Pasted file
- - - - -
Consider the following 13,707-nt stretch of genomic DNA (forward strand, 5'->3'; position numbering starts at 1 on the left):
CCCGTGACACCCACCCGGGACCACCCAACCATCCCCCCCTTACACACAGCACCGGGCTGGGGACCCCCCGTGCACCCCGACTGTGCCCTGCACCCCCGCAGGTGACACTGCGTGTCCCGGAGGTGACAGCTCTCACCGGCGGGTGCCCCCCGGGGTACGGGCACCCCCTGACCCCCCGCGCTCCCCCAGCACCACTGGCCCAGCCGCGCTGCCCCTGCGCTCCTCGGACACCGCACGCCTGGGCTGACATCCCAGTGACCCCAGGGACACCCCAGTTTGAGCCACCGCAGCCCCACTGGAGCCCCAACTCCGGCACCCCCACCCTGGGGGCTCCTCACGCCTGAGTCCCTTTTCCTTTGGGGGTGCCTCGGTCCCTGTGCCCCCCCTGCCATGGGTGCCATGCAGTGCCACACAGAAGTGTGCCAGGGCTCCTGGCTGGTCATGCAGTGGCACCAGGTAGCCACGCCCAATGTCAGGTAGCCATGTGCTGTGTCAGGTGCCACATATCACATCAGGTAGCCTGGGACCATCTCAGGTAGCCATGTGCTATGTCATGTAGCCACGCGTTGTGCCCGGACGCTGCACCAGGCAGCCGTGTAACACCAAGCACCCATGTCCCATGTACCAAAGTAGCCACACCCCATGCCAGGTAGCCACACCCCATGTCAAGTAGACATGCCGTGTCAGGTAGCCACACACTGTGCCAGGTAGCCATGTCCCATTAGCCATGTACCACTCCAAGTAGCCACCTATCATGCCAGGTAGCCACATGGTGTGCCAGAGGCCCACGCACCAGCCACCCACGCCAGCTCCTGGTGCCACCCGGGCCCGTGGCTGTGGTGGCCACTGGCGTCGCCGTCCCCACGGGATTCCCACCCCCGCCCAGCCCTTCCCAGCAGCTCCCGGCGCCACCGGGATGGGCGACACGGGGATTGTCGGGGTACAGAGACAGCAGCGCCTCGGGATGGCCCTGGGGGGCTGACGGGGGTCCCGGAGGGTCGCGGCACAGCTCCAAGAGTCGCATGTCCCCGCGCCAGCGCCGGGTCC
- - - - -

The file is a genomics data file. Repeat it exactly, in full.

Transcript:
Consider the following 13,707-nt stretch of genomic DNA (forward strand, 5'->3'; position numbering starts at 1 on the left):
CCCGTGACACCCACCCGGGACCACCCAACCATCCCCCCCTTACACACAGCACCGGGCTGGGGACCCCCCGTGCACCCCGACTGTGCCCTGCACCCCCGCAGGTGACACTGCGTGTCCCGGAGGTGACAGCTCTCACCGGCGGGTGCCCCCCGGGGTACGGGCACCCCCTGACCCCCCGCGCTCCCCCAGCACCACTGGCCCAGCCGCGCTGCCCCTGCGCTCCTCGGACACCGCACGCCTGGGCTGACATCCCAGTGACCCCAGGGACACCCCAGTTTGAGCCACCGCAGCCCCACTGGAGCCCCAACTCCGGCACCCCCACCCTGGGGGCTCCTCACGCCTGAGTCCCTTTTCCTTTGGGGGTGCCTCGGTCCCTGTGCCCCCCCTGCCATGGGTGCCATGCAGTGCCACACAGAAGTGTGCCAGGGCTCCTGGCTGGTCATGCAGTGGCACCAGGTAGCCACGCCCAATGTCAGGTAGCCATGTGCTGTGTCAGGTGCCACATATCACATCAGGTAGCCTGGGACCATCTCAGGTAGCCATGTGCTATGTCATGTAGCCACGCGTTGTGCCCGGACGCTGCACCAGGCAGCCGTGTAACACCAAGCACCCATGTCCCATGTACCAAAGTAGCCACACCCCATGCCAGGTAGCCACACCCCATGTCAAGTAGACATGCCGTGTCAGGTAGCCACACACTGTGCCAGGTAGCCATGTCCCATTAGCCATGTACCACTCCAAGTAGCCACCTATCATGCCAGGTAGCCACATGGTGTGCCAGAGGCCCACGCACCAGCCACCCACGCCAGCTCCTGGTGCCACCCGGGCCCGTGGCTGTGGTGGCCACTGGCGTCGCCGTCCCCACGGGATTCCCACCCCCGCCCAGCCCTTCCCAGCAGCTCCCGGCGCCACCGGGATGGGCGACACGGGGATTGTCGGGGTACAGAGACAGCAGCGCCTCGGGATGGCCCTGGGGGGCTGACGGGGGTCCCGGAGGGTCGCGGCACAGCTCCAAGAGTCGCATGTCCCCGCGCCAGCGCCGGGTCC